Given that in two weeks I’ll be doing exactly the opposite (my first intake of MA students begin a new module in Narrative at the end of the month) I thought I should add my own reaction. Continue reading →
I’m clearly going to be biased — but I really like it, particularly because it doesn’t just address the technical challenges of new platforms, but also looks at cultural, commercial and narrative contexts. (The chapter on Tumblr and GIFs is a particular highlight).
A few weeks ago I announced that I was launching a new MA in Data Journalism, and promised that I would write more about the thinking behind it. Here, then, are some of the key ideas underpinning the new course — from coding and storytelling to security and relationships with industry — and how they have informed its development. Continue reading →
Another month, another set of new feature launches: this time the longform blogging platform Mediumannouncing ‘Series‘, a “new type of story”, then days later Facebook announcing its ‘Messenger Day‘ feature.
For the last 18 months I’ve been talking to people across the industry, reflecting on the past 7 years of teaching the MA, and researching the forthcoming second edition of the Online Journalism Handbook. Here, then, are the key conclusions I arrived at, and how they informed the new course design:
Swipe up from the camera screen to access Snapchat Memories, then tap the camera roll option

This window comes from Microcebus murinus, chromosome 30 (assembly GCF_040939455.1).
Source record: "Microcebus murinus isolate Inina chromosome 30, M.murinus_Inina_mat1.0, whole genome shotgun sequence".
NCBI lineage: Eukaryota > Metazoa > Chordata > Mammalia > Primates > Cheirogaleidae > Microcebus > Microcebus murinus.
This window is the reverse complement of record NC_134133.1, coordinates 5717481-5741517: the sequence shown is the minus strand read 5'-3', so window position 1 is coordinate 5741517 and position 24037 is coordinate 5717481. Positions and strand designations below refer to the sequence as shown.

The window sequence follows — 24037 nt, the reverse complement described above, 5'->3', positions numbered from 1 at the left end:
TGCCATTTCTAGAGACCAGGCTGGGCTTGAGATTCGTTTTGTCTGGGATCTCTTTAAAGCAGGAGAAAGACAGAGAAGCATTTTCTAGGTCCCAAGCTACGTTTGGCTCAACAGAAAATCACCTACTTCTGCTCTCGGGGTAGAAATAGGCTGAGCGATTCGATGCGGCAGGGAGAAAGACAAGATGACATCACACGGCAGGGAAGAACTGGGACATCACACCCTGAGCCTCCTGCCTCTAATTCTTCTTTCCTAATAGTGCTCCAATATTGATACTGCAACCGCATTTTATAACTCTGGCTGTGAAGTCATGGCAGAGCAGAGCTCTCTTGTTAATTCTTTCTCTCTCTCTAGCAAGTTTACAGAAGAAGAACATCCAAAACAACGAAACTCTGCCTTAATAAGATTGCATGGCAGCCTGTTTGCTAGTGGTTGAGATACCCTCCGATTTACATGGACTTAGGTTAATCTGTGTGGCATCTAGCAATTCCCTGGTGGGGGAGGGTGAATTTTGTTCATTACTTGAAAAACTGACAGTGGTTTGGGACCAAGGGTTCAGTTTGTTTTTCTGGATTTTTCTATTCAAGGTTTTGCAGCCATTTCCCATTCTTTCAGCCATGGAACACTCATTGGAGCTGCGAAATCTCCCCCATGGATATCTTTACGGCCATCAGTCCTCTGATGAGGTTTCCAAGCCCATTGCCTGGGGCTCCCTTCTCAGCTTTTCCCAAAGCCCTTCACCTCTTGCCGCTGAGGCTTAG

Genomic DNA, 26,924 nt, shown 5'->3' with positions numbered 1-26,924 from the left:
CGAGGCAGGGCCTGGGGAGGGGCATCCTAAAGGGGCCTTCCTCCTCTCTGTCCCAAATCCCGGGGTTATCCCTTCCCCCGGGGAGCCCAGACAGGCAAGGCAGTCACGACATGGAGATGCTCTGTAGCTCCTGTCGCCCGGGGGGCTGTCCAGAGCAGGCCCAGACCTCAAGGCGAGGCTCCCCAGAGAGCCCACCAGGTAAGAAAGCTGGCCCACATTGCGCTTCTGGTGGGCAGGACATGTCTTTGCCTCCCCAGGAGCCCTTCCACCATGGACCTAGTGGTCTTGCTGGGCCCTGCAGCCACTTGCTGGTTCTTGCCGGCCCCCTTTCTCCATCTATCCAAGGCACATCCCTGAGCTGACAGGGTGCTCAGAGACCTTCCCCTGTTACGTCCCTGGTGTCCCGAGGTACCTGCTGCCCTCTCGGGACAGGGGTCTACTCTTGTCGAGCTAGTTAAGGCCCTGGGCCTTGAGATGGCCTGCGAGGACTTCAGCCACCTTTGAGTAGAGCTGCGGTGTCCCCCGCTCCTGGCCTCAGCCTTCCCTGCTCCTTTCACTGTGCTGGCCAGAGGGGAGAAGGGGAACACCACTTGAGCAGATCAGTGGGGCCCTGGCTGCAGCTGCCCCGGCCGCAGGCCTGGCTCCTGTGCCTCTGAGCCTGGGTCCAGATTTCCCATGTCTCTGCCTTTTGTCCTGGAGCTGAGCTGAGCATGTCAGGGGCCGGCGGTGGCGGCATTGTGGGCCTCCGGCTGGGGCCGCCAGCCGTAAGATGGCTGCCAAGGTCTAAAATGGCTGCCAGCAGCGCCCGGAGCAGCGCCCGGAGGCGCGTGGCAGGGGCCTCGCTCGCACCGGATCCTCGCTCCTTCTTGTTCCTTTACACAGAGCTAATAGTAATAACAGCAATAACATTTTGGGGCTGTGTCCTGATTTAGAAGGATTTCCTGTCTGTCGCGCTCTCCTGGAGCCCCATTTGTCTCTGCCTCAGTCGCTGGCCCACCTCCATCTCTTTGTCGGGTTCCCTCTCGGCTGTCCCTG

Snapchat’s new Memories feature is being pitched as a way to share old snaps and stories — but the real change is what it means for those creating and reporting stories in the tool. Now for the first time Snapchat users can create non-chronological sequences and stories using images or video that they have not taken themselves. Continue reading →
In the first and second parts in this series I covered different types of stories and the different tools in Snapchat. In this extract from the ebook Snapchat for Journalists I cover narrative techniques in Snapchat, including the importance of variety and thinking about beginnings, middles and endings.
The best stories tend to mix both images and video, have more than one person, and employ a range of different techniques.
Just as you wouldn’t write a news story which employed a quote-quote-quote structure (you might instead choose fact-quote-background), stories are more engaging when you switch from one type of content to another.
One technique, for example, is to use a still image with a caption to introduce a speaker, before moving on to a video clip of that speaker. Continue reading →